Nintendo takes control with next-gen games console
Warm welcome for Wii U
Nintendo took to the stage at E3 today and revealed the highly-anticipated Wii successor that seeks to once again redefine the way we play games.
The console previously known as Project Café has been officially unveiled as Wii U. It features HD graphics that appear to blow the PS3 out the water. The main talking point, however, is a juicy control pad like no other.
This slate-sized matter-paddle packs quite the spec, so replacing one, or buying a second, is likely to be expensive. Not only is there a giant 6.2in touchscreen display, but a built-in microphone, camera and speakers too.
Just like the Wii, the pad is motion sensitive, with an accelerometer and gyroscope. But it's not all about movement here, and Ninty's inclusion of dual analogue sticks and regular style pad functions, should help to claw back lost support from hardcore gamers.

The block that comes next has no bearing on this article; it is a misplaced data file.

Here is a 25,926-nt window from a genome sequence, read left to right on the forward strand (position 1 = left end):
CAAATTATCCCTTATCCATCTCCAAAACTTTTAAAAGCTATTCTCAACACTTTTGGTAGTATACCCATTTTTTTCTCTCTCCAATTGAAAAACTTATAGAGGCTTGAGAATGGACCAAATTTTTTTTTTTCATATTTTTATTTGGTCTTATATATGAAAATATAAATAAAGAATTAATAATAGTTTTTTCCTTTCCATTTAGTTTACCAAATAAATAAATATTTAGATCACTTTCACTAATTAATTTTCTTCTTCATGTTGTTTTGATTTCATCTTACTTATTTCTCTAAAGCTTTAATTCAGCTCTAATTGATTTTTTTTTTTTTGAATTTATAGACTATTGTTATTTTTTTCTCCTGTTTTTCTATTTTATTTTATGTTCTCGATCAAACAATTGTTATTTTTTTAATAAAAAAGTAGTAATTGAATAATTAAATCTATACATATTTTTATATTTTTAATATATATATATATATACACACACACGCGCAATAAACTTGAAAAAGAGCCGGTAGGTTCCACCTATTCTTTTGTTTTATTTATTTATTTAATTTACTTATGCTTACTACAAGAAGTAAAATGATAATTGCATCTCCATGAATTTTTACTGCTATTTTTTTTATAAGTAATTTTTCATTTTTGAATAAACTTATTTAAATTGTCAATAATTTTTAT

Utilising the display, users can continue to play on the pad too, without the need for the TV. Perfect to keep soap addicts happy during prime time, while they think you've compromised and turned the game off.
It won't work like a portable console, though. That accolade is saved for the 3DS, which will communicate with the Wii U, in a relationship similar to that of Sony's Vita and PS3. With the 3DS, users can play cross-platform games such as the newly-announced return to the Smash Bros. franchise.
We'll delve more into E3 game-talk later, but Nintendo has followed the familiar pattern of releasing new titles from old favourites, with Super Mario Brothers, The Legend of Zelda, and Tekken all set to make an appearance.
The Wii U is backwards compatible too, supporting all previous Wii games and Wiimotes, which can still be used in conjunction with future titles. Don't put your old tech on eBay just yet guys.
Sony had earlier tried to reinvent how we approach portable gaming with the Vita's rear facing touchpad. It also put out a PlayStation telly, which lets rival gamers view different images on the same display - a redundancy package for 2-player split screen.
Nintendo on the other hand has gone down a alternate route with this touchscreen display, a different approach from that of Sony's in eliminating screen-watching opponents.
It's a golden time for gaming and Nintendo is back, certainly with less gimmick this time. We'll update you as we hear more.
I can't wait to get my hands on a Wii U. But what's next, Ninty, Wii Ui? ®